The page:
by Courtney Woodgate
The rate of sexual victimization for college-aged students (16-24) is at least double every other age group, according to a 2007 report by the Bureau of Justice Statistics.
At universities across the United States, 90 percent of sexual assailants know their victim, either from a party, dating or from classes, according to a 2008 publication by the National Institute of Justice.
Congress passed the Sexual Violence Elimination Act last spring in order to help universities deal with sexual assault.
The SaVE Act has been put into place to modernize the Jeanne Clery Act, which was named for 19-year-old Jeanne Clery after she was raped and murdered while sleeping in her dorm room, according to Security on Campus, an organization dedicated to providing information about safety on college campuses.
SaVE was set into motion to enhance safety for college students. The law allows for student sexual violence victims to change their academic schedules, alter their living arrangements, have a no-contact order put into place against their attackers and have police assistance in dealing with the crime.
SaVE also encourages victims to report crimes of sexual violence to police.
Due to the fact that around 90 percent of female sexual violence victims know their attackers, fewer than 5 percent of violent acts are ever reported to the police, according to the National Institute of Justice.
The SaVE Act provides an improvement in accountability. It establishes a consistent system of procedures to be followed in cases of sexual violence. This system includes disciplinary proceedings with equal rights for everyone.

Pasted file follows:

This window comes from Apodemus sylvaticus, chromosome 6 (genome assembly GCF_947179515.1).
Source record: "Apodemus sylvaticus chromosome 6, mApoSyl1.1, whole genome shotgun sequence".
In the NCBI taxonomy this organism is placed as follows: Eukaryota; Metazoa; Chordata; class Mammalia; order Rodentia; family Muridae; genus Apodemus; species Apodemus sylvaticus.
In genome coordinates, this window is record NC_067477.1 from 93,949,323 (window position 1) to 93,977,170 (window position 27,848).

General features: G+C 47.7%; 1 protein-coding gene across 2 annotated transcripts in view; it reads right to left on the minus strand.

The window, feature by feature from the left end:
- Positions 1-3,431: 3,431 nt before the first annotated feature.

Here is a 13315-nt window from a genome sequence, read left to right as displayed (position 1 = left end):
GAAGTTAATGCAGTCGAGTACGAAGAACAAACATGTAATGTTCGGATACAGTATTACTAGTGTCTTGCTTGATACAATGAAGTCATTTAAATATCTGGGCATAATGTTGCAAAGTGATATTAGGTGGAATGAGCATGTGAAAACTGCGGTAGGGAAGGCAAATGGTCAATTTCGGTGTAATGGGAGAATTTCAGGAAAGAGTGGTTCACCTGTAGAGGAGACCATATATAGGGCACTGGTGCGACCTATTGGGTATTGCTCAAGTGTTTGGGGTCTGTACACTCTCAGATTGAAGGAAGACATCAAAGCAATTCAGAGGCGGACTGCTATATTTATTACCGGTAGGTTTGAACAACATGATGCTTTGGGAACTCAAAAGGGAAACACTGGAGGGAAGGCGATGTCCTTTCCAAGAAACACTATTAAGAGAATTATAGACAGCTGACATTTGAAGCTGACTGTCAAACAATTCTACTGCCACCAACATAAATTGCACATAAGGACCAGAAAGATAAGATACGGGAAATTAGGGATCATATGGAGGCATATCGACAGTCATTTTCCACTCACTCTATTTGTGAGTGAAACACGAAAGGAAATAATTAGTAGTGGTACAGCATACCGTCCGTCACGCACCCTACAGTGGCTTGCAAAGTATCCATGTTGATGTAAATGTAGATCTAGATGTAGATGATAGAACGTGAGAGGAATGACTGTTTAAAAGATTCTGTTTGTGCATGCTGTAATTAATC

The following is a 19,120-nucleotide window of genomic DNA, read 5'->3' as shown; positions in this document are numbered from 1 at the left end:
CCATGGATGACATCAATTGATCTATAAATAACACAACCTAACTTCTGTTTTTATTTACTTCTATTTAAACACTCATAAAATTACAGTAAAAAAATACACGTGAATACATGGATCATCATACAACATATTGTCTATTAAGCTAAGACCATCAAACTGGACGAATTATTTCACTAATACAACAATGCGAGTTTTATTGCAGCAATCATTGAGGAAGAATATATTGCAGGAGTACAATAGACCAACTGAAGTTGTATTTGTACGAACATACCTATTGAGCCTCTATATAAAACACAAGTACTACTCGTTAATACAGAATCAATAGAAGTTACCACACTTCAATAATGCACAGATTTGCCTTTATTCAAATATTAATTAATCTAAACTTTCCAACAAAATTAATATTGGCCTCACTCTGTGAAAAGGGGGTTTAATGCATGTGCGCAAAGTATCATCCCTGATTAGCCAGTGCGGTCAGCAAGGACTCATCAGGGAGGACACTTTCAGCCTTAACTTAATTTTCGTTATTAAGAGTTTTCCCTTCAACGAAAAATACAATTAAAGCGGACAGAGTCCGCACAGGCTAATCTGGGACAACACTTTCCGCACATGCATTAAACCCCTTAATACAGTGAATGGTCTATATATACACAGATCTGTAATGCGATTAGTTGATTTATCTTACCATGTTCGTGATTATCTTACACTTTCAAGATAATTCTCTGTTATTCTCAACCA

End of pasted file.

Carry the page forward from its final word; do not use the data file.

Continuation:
SaVE requires universities to update their statistics each fall and the statistics must include date rape and stalking.
Talking about acts of sexual violence is a hard conversation for many to have; therefore it is often pushed under the rug and not dealt with. SaVE requires colleges and universities to have programs to help students talk about it.
A woman who has had a violent encounter should not be scared to talk about it and get help. The goal of SaVE is to change the tolerance for sexual violence and the surrounding silence that surrounds it.
According to the US Department of Justice, students will be more likely to report a sexual assault or violent encounter if they know how to report it and if they know the school will respond to the report.
Whitworth builds awareness through strategically placing resource posters throughout campus, and by hosting events. Whitworth hosted STAND, a campus event organized to bring awareness to sexual violence, on Sept. 29.
Pam Oswalt, counselor at Whitworth University, spoke at this event.
“Whitworth is prepared to deal with sexual violence, and it is OK to come forward about it,” Oswalt said.
If a student is sexually assaulted on campus and it is reported, then Whitworth is required to file a report. However, the student does not have to give his or her name on the report, but only needs to describe the incident.
Kathy Storm, vice president for Student Life, wants students to know there is a resource on campus to help them.
“Sexual assault can happen everywhere; we don’t want to be naive,” Storm said. “We want to provide education and programs that will help people learn more about it, as much as possible to create an environment where it doesn’t happen.”
Storm said she hopes that through programs such as STAND, awareness can be brought to students and they can get the help they need.